Inmate details horrific conditions of prison where former police officer was found dead

The statements of a former inmate who was held in the same prison as Mustafa Kabakçıoğlu, a former police officer who was found dead in a COVID-19 quarantine cell, detail the unsanitary conditions of the facility and the inhumane treatment the inmates had to endure.

Speaking to Bold Medya on condition of anonymity, the former inmate, who spent three-and-a-half years in Gümüşhane Prison, told in detail about how the dismal conditions led to serious health problems and how prison guards mistreated the inmates and ran a criminal ring.

According to his account, the air quality in the prison was extremely bad. The entire facility was heated by a coal-powered system that didn’t have proper filtering, and as a result, the inmates would be covered with soot when they went out to the courtyard. “In winters, it literally snows soot. Even if you are allowed in the courtyard, you have no chance to use it. You are covered in black. The snow is covered in black,” he said.

His story helps explain the conditions that led to Kabakçıoğlu’s death. In his diary Kabakçıoğlu tells of a snowy day when he went out for some air in the courtyard and passed out once he came back to his cell. He suffered from asthma, and his health was adversely affected due to heavy air pollution.

Kabakçıoğlu’s condition worsened by the day, yet the prison authorities did not provide proper medical care despite his written requests. He had developed diabetes while serving his sentence and reportedly lost 40 kilos. Shortly before his death, Kabakçıoğlu was placed in a quarantine cell on suspicion of having contracted COVID-19 after he had a heavy cough. A post-mortem COVID-19 test came back negative.

The inmate said the quarantine cell where Kabakçıoğlu died is located right where the heating system’s exhaust is placed, under the chimney. “If they cared about health, they would have chosen the administrative blocks for the quarantine cells. … Coronavirus is a respiratory disease; how can you put a suspected COVID-19 patient there? One cannot even breathe there,” he said.

Kabakçıoğlu was a decorated police officer. He was arrested in July 2016 and was summarily dismissed from his job in September 2016 for alleged membership in the Gülen movement. He was sentenced to seven years, six months in prison.

The Turkish government accuses the Gülen movement, a faith-based group inspired by Muslim cleric Fethullah Gülen, of masterminding a coup attempt in July 2016 and labels it a terrorist organization. The movement strongly denies involvement in the coup attempt or any terrorist activity.

Following the coup attempt, the Turkish government declared a state of emergency and launched a massive crackdown on followers of the Gülen movement under the pretext of an anti-coup fight. Over 540,000 people were detained on terrorism-related charges, more than 80,000 were arrested or imprisoned, and in excess of 150,000 public servants, including 4,156 judges and prosecutors, were removed from their jobs for alleged membership in or ties to “terrorist organizations.”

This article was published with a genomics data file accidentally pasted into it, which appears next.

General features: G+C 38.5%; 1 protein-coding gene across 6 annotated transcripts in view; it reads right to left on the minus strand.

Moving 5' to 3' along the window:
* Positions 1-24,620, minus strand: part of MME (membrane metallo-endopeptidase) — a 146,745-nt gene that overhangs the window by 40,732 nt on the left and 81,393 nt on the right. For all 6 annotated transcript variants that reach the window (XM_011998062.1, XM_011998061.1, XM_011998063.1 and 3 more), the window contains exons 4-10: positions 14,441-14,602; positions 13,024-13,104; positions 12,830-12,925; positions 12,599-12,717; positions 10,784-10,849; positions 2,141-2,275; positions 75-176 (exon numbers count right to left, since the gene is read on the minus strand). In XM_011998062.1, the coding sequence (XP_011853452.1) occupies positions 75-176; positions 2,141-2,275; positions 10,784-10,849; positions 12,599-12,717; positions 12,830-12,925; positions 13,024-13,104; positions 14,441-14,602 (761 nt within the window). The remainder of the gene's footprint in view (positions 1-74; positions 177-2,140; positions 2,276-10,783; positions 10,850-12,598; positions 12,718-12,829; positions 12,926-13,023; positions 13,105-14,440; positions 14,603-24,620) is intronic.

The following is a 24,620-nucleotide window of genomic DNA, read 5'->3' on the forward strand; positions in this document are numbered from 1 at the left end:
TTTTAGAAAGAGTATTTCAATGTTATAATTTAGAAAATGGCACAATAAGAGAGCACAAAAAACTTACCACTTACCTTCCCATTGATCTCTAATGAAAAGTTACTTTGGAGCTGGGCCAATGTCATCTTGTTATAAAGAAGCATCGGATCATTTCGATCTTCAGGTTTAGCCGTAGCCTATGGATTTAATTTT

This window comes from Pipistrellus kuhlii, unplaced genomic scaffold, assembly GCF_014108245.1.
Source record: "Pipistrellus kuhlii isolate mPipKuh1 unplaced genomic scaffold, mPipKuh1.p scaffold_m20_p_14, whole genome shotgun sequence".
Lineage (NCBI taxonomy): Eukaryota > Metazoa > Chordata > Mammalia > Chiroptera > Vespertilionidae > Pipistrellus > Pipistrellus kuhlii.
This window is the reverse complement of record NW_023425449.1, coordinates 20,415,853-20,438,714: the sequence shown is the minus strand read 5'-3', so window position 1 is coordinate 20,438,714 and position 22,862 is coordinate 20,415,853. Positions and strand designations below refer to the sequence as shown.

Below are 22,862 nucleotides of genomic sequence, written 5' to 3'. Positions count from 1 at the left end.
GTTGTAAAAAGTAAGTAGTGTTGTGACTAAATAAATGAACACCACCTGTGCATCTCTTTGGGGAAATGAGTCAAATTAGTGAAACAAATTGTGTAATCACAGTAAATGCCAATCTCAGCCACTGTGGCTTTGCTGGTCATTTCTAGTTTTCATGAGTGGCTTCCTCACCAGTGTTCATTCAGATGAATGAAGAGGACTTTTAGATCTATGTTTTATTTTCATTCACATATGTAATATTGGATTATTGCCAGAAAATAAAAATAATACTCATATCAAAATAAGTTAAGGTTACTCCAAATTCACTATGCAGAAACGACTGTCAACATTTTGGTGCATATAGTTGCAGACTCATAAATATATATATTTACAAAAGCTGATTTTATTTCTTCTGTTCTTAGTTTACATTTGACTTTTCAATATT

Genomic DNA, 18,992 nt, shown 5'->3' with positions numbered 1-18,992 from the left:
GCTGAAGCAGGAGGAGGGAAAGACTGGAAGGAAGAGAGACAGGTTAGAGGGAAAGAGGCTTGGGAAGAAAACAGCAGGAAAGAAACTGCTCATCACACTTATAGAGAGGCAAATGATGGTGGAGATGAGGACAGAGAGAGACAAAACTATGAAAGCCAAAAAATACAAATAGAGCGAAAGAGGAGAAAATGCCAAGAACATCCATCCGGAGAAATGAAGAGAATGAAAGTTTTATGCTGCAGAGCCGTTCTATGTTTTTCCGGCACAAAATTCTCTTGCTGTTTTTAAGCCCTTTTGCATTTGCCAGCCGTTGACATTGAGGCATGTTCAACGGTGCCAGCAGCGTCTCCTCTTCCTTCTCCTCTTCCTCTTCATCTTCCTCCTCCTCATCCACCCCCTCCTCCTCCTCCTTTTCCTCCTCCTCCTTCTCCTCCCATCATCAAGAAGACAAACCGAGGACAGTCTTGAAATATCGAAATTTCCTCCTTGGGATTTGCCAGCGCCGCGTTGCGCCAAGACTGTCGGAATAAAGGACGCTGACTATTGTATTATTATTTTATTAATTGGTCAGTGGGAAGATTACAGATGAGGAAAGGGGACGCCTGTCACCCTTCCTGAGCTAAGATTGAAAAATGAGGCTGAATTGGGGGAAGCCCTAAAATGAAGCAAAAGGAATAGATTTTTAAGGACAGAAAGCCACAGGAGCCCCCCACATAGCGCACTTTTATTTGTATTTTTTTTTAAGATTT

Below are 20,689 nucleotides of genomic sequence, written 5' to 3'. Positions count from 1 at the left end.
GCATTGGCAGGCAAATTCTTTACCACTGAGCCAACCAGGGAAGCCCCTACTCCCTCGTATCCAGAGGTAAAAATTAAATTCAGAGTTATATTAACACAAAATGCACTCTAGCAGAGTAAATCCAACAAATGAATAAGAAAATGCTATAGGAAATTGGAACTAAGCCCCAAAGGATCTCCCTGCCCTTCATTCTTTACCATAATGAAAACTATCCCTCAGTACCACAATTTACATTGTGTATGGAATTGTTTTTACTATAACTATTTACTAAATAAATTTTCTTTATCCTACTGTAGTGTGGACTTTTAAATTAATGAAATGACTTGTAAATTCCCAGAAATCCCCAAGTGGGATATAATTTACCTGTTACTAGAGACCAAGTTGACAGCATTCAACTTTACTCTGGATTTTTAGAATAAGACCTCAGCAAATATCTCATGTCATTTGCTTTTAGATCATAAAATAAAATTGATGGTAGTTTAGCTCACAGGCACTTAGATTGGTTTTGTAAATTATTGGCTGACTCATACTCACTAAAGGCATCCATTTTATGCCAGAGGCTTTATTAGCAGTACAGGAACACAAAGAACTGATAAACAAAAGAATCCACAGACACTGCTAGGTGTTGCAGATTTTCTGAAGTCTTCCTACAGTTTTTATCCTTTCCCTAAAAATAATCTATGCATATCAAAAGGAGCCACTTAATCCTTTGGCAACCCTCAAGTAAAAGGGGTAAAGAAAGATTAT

The massive purge led to an overcrowding of Turkey’s prisons and exacerbated rights violations.

The former inmate said they had to sleep with the windows open because of the overcrowding. Due to the poor air quality, this led to serious health problems. “I contracted chronic obstructive pulmonary disease [COPD] in prison. Others also developed the same disease. … This place is not suitable for a human being in terms of health. It should be closed,” the former inmate said.

COPD is a chronic inflammatory lung disease characterized by long-term breathing problems and poor airflow from the lungs.

In two reports published in August, the Council of Europe’s Committee for the Prevention of Torture and Inhuman or Degrading Treatment or Punishment (CPT) highlighted the overcrowding problem, saying: “The problem of prison overcrowding remained acute … A large number of inmates in these prisons did not have their own bed and had to sleep on mattresses placed on the floor. Moreover, in some living units, prisoners were even obliged to share mattresses, as no floor space was left for additional mattresses.”

According to the CPT, the problem can only be resolved by adopting a coherent strategy “covering both admission to and release from prison, to ensure that imprisonment – including pre-trial detention – really is the measure of last resort.”

The former inmate also talked about how their medical needs were deliberately ignored and how all their petitions requesting improvements in prison conditions were rejected. “They do everything in their power to help other inmates imprisoned for non-political crimes. When it comes to those detained on charges of membership in the Gülen movement, we are treated as if we are lepers or plague-stricken. As a result of maltreatment in hospitals, we end up not wanting to go at all,” he said.

When asked about torture, the inmate told the story of a prison guard named Sinan heading a group of guards called the “destruction team” who was in charge of beating unruly prisoners. “I heard that he beat up a former military officer staying in another ward. The officer complained, but the chief public prosecutor dismissed the case, covertly encouraging Sinan, who engages in other criminal activities such as smuggling drugs inside the prison and selling them through his criminal ring of guards and inmates,” he said. According to him, Sinan was arrested on those charges but was later released due to a lack of evidence. He still works in another prison.

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